Scott Boras is my new hero. There's no "debate"--they want you to think there is one so you'll visit their sites
The condescending phony of the year, Jayson Stark, ultra ESPN person gets a pass. Because most who care enough about the subject would probably like to work for ESPN or a baseball team, or would somehow like to derive income from an association. He sells it (his recent "book") as another "great debate"--you give your time and attention, but have no vote on any baseball awards and don't broadcast your views to millions year in and year out WITH MILLIONS OF DOLLARS AT STAKE.
- The one saving grace--Scott Boras--is the first person of consequence to take a shot at a baseball awards voter. Boras took issue with Stark's portrayal of a player who happens to be a Boras client.
Stark's little email to Dave O'Brien regarding his boiler plate book--they all write books and magazine articles about the 50 best or worst fill in the blank. WHO IS HE TO JUDGE? WHO HAS VETTED ANY ESPN VOTER? The current baseball empire exists only because GOOD PEOPLE HAVE KEPT THEIR MOUTHS SHUT.
Jayson confirms his phony "debate" goal in his email to Dave O'Brien's BravesBlog, 6/14/07--in other words, you talk AND HAVE NO VOTE AND WASTE YOUR TIME. He'll just vote.:
. "This book is about perception. It’s about one of the great debates in sports - who’s overrated, who’s underrated. So we’re SUPPOSED to disagree.
I’ve said from the beginning that this book wasn’t intended to settle any debates about these players. But it looks as if it has STARTED about 100,000 debates. And that was the whole idea."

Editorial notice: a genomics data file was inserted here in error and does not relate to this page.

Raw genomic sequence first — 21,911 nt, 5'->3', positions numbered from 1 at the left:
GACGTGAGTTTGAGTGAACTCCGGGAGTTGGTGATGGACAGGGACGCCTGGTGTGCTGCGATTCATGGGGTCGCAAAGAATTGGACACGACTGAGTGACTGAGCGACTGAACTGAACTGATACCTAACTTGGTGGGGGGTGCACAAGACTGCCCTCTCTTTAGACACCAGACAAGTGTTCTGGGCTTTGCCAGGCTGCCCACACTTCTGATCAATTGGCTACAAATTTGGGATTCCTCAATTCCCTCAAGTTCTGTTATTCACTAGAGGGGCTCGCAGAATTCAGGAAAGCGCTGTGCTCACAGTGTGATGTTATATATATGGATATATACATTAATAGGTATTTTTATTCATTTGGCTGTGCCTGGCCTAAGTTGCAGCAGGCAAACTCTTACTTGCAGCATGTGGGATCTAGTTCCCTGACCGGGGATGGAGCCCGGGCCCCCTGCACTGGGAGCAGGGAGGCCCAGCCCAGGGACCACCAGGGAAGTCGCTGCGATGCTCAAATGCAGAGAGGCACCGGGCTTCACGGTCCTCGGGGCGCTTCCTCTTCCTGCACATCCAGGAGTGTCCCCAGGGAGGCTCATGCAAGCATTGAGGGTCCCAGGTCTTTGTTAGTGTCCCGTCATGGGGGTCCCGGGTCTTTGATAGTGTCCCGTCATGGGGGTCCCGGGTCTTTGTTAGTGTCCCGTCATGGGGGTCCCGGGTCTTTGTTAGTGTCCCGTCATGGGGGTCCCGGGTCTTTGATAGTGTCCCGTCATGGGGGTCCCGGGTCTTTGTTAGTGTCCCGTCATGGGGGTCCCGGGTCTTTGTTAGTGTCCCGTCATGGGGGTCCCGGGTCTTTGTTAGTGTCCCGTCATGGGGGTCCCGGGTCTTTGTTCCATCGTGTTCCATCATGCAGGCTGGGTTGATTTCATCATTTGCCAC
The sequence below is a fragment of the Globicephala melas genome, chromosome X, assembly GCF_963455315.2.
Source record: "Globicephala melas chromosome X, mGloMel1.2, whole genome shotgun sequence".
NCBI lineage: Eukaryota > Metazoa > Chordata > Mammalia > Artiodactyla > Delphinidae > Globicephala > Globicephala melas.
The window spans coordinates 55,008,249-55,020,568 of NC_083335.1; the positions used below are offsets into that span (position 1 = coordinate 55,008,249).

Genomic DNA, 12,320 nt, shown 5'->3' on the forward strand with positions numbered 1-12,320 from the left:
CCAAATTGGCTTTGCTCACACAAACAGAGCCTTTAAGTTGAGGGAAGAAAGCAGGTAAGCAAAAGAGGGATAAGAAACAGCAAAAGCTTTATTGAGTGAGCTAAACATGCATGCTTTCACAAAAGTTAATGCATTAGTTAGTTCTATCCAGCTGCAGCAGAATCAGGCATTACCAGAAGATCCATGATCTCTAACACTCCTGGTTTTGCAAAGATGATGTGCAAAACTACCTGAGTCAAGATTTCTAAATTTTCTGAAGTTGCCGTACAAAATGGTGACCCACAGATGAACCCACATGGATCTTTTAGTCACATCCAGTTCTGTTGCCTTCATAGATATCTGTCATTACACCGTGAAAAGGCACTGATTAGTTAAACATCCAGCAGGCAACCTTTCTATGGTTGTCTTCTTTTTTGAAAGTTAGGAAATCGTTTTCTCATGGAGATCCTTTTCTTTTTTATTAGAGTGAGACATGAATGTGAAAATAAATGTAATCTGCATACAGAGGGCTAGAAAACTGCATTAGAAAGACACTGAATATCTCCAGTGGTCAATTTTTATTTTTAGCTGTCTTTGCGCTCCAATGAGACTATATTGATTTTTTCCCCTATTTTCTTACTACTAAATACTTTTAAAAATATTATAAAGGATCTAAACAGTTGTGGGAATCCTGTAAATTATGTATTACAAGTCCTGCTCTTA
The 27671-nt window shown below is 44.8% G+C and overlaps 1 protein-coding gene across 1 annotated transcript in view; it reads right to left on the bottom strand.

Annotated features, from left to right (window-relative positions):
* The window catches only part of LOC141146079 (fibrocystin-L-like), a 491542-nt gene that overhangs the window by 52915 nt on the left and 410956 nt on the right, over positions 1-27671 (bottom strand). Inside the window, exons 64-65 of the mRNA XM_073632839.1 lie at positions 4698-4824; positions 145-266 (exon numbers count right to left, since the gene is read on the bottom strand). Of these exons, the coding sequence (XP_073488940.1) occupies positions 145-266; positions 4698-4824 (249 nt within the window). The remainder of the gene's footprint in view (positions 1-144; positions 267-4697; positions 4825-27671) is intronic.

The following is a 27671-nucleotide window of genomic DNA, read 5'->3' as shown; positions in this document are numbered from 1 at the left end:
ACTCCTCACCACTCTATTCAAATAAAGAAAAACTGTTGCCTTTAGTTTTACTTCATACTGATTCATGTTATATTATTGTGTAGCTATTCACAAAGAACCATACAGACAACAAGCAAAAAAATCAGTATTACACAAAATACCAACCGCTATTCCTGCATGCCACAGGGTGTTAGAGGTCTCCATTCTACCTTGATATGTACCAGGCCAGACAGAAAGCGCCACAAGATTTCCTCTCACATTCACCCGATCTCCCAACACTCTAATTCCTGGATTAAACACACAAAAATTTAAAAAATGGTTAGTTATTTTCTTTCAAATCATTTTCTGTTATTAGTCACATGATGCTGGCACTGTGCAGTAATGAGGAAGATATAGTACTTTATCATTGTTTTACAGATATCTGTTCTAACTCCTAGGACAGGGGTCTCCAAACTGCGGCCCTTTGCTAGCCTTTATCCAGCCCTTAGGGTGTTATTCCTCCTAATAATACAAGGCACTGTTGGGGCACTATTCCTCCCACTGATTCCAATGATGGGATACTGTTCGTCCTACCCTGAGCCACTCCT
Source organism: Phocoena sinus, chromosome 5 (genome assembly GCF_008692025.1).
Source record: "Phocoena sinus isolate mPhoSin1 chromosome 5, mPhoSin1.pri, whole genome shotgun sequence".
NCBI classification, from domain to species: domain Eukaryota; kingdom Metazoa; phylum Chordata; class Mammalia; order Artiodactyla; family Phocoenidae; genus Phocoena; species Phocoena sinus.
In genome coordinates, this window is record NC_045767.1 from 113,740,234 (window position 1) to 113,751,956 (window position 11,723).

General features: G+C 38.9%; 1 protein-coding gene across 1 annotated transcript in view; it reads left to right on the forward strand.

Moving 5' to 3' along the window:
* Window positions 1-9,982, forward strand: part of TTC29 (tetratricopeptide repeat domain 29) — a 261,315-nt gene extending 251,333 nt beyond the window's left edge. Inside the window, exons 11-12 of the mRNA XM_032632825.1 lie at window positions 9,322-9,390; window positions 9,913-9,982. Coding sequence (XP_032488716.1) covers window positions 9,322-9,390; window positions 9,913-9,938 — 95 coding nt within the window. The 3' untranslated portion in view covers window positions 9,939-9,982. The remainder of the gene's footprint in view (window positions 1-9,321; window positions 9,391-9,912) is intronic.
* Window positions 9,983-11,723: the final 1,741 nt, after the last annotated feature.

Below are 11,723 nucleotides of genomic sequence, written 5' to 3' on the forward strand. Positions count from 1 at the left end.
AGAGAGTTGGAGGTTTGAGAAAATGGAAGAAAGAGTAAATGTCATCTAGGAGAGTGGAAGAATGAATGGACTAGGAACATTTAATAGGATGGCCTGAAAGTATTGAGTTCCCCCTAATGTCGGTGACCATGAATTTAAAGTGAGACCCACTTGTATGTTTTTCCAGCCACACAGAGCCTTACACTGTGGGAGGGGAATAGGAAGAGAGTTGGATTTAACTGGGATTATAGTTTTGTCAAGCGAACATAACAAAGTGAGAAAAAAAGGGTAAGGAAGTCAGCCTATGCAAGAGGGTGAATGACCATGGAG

- "SUPPOSED TO DISAGREE?" TO BE ACCEPTED IN THE BASEBALL MEDIA COMMUNITY, IF YOU DISAGREE IT WILL BE GENTLY OR ONLY ON HARMLESS TOPICS....OR YOU SIMPLY WON'T BE AROUND. IF YOU'RE HAPPY TO BE A PATSY, GO AHEAD.
By Chop Chop
June 14, 2007 8:17 PM | Link to this
DOB, some of Stark’s stuff isn’t posted properly in the blog. It’s probably just as well. His “Rumblings and Grumblings” stuff is alright, but he’s no Gammons or Olney. If Jayson Stark were a little smarter (and didn’t want to sell books…excuse me…cause debate), he’d just make the argument that Andruw’s getting older. To me, it’s Andruw’s inconsistency at the plate that makes him overrated .
There's more to be said about this story, which I'll address when I have more time.
***ADDENDUM: Jayson Stark's comments have more context if you consider the following:
- In 2005, Andruw Jones and Albert Pujols were up for NL MVP and the race was considered close. The Atlanta Journal Constitution does not allow its employees to vote on Cy Young or MVP baseball awards, as is the case with more and more news organizations. 2 voters were needed from the Atlanta market, so one was obtained from a regional news organization. The 2nd voter was appointed from outside the Atlanta market. The appointee was Jayson Stark and he voted for Pujols. This of course was cause for some controversy. I believe it was the first time the BBWAA had used someone who at the time was not with a newspaper, ie Stark was considered a DotCom writer. As far as ESPN employees voting on post season or "annual" awards, I believe 10 ESPN staffers vote on the Hall of Fame award, but I don't know if any vote on the other post season awards. This addendum was prompted by a commenter who was not aware of Stark's BBWAA voting history.
- I recently found a printed copy of a Gordon Wittenmyer article on the BBWAA problem from the St. Paul Pioneer Press on 11/7/05 which confirms the selection of the "Philadelphia writer" as a substitute Atlanta voter. But Wittenmyer says the second "Atlanta" voter was actually selected from the Minneapolis chapter. By his account, Braves players, owners and fans had no voters in the 2005 NL MVP. How many of them know this? I have another document with Jack O'Connell saying that he himself appoints replacement voters. From Wittenmyer's article: "That meant no writer who covered Atlanta's Andruw Jones, one of the top 3 MVP candidates in the NL this year (2005), voted on the award." ("Newspapers Withdrawing from the Voting Process," by Gordon Wittenmyer, Pioneer Press, 11/7/05). Articles relating to these issues are rarely found online, and I'm fortunate to have found and saved some quite awhile ago. (sm)